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RTM on November 30, retail availability on January 30

It looks as though Microsoft is getting its ducks in a row when it comes to final countdown for Windows Vista and Office 2007. According to APC Magazine, Microsoft has earmarked November 30 as the RTM date for both Vista and Office 2007.

For retail customers, the expected launch date is January 30, 2007 for both software releases. This confirms the launch dates leaked by in late August. APC Magazine reports:

For Vista, this will include a build number of 6000, which also matches the 6.0 reference that denotes Microsoft considers this the sixth full version of their beloved OS. Both Windows 95 line and NT 4.0 were officially stamped as Windows version 4 (or variants, such as Windows 98 being 4.1); Windows 2000 was christened as version 5, and XP anointed as Windows version 5.1 (due to its being built on the NT/2000 codebase).

Pricing for Windows Vista will range from $199/$99 (full/upgrade) for Vista Home Basic to $399/$259 for Vista Ultimate. Prices for Office 2007 start at $149 for Office Home and Student 2007 and top out at $499/$329 (full/upgrade) for Office Professional 2007.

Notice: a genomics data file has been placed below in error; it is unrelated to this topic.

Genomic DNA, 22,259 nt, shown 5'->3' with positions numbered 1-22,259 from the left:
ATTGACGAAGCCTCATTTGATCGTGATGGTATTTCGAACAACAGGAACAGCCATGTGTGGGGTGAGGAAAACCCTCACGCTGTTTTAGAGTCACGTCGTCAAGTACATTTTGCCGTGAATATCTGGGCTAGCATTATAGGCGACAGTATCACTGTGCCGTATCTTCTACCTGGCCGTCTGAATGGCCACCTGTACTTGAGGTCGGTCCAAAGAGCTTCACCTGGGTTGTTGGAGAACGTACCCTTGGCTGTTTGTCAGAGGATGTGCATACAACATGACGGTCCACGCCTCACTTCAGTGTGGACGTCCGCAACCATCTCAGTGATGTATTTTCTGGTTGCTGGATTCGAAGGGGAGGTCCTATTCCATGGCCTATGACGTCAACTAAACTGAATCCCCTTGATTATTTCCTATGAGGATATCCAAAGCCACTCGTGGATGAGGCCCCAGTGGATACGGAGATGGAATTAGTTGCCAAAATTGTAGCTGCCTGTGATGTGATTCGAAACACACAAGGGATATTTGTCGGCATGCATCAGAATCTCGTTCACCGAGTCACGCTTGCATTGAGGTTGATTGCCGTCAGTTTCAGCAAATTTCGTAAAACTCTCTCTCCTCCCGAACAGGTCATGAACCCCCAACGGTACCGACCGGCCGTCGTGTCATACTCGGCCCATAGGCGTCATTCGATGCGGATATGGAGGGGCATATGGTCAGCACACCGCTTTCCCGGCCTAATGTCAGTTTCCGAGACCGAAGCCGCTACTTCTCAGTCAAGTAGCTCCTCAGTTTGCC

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I will wait
By montgom on 11/2/2006 9:19:28 AM , Rating: 2
I am in no hurry. It offers nothing for me that XP does not already do. The licensing agreement and cost of the new OS and hardware will keep me a lurker for awhile.

RE: I will wait
By rushfan2006 on 11/2/2006 9:44:16 AM , Rating: 2
Same here...I'm in no rush. My current pc is pretty well behind the times anyway, Athlon XP 3000+, 1 gig ram, GeForce 6800 GT...I think I'll concentrate my time and money on a new system build with twice the ram, at least a 7th gen gfx card (as I can wait for G80 as well -- plus the whole saving money thing) and I may for the first time in many years go back to an Intel platform as their c2d chips are just too sexy to ignore right now.

Not to mention -- by waiting I let other folks suffer the initial problems of the OS and I wait until MS builds up a lot of hotfixes and addresses a lot of the initial issues.

"Spreading the rumors, it's very easy because the people who write about Apple want that story, and you can claim its credible because you spoke to someone at Apple." -- Investment guru Jim Cramer
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